Washington skimping on culvert improvements may hurt fisheries

Published on
May 17, 2019

Despite an order from the U.S. Supreme Court, the state of Washington is not spending enough to fix culverts in a way that allows spawning fish to migrate up streams.

A federal judge in 2013 ordered Washington State to fix its culverts, the under-roadway pipes that block migrating fish, but this year’s state budget allocated only USD 100 million (EUR 89.4 million) to the project, about one-third of what Washington Governor Jay Inslee said was required to get to the job done. 

Environmental groups, some lawmakers, and Native American tribes believe much more than USD 100 million is necessary. The House version of the budget requested USD 214 million (EUR 191 million) and the Senate version asked for USD 274 (EUR 245 million) but only USD 100 million was settled on. The governor’s office called the legislature’s decision “inadequate," according to the Peninsula Daily News. Northwest Indian Fisheries Commission Chair Lorraine Loomis agreed.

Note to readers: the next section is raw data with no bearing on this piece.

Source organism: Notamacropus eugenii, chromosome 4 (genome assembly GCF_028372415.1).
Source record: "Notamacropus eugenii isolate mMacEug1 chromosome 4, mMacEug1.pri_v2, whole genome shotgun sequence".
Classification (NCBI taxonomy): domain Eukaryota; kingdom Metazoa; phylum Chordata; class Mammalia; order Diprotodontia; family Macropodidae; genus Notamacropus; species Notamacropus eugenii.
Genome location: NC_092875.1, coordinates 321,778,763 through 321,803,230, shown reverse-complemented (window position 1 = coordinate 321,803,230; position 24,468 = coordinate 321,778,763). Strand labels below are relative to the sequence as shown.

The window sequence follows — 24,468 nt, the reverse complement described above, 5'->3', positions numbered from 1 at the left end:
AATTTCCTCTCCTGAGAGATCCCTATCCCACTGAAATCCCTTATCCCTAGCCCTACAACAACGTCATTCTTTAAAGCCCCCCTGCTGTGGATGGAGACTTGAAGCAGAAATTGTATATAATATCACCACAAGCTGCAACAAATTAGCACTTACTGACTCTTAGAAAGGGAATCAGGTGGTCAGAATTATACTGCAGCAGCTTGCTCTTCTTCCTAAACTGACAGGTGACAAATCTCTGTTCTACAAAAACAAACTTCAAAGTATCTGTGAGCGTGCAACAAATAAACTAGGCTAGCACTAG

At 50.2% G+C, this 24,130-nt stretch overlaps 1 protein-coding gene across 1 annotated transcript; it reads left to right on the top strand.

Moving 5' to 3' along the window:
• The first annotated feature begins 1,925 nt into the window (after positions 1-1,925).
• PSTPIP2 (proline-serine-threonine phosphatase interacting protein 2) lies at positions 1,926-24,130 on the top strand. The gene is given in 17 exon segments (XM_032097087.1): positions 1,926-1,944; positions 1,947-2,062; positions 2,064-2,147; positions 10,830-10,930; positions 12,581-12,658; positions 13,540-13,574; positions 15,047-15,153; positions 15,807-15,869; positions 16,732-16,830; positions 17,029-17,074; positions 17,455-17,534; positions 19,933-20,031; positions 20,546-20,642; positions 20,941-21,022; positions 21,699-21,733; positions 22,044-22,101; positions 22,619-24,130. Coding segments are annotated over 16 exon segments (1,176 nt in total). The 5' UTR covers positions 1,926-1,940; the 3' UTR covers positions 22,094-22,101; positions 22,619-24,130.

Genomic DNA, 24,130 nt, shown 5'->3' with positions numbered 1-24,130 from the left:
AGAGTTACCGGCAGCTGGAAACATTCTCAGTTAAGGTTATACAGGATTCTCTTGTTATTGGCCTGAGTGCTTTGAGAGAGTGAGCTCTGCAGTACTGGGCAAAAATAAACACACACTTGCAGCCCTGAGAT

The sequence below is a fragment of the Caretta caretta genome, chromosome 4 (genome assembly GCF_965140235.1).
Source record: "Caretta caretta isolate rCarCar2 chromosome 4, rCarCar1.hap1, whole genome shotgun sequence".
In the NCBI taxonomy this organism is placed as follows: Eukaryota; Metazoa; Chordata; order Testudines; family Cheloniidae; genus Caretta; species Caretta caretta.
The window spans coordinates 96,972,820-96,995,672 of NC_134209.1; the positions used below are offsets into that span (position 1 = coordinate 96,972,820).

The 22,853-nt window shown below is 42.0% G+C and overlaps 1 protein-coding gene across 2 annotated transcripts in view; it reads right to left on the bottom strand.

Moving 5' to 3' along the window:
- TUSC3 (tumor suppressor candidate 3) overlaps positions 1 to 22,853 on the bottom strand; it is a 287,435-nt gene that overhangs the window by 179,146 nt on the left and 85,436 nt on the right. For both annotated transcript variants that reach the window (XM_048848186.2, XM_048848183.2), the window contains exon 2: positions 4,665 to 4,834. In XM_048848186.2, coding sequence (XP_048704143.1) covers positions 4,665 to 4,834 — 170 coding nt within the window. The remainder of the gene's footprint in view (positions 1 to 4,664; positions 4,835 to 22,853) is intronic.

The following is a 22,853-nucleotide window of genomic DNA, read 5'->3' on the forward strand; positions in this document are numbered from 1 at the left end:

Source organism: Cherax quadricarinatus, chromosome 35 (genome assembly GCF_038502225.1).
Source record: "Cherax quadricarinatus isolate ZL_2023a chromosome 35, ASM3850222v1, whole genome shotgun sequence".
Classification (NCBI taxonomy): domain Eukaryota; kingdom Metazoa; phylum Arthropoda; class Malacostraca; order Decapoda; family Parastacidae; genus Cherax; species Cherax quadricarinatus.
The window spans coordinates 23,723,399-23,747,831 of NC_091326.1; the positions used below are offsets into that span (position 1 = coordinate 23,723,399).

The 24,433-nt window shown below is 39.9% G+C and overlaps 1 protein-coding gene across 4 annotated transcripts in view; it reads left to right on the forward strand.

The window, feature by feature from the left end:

“We are extremely disappointed in the legislature’s last-minute decision to underfund culvert removal,” Loomis said. “Underfunding culvert removal at this point makes it almost impossible to meet the court’s deadline and will slow salmon recovery.”

The court order, issued by U.S. District Judge Ricardo Martinez, requires the state to fix or replace the culverts by 2030, and the judge’s decision has already been upheld by the U.S. Supreme Court. 

The under-roadway pipes can be at times too steep for migrating fish such as salmon to climb, some lead to dead-ends, and others can become clogged with debris, blocking their way. 

“We’d love to give more. Can’t. Don’t have any money,” Senate Transportation Chairman Steve Hobbs, a Democrat, said, according to the Daily News “I hope it spurs the conversation that we need to raise some other revenue to pay for this. It’s a huge expense and it has to be done.”

Washington has already fixed culverts on land owned by the state Department of Parks and Department of Natural Resources, Fish and Wildlife, but the culverts on land belonging to the state Department of Transportation are proving to be more difficult and expensive to fix, as they can sometimes run under busy and populated areas such as highways.

Reporting from Seattle, Washington, U.S.A.

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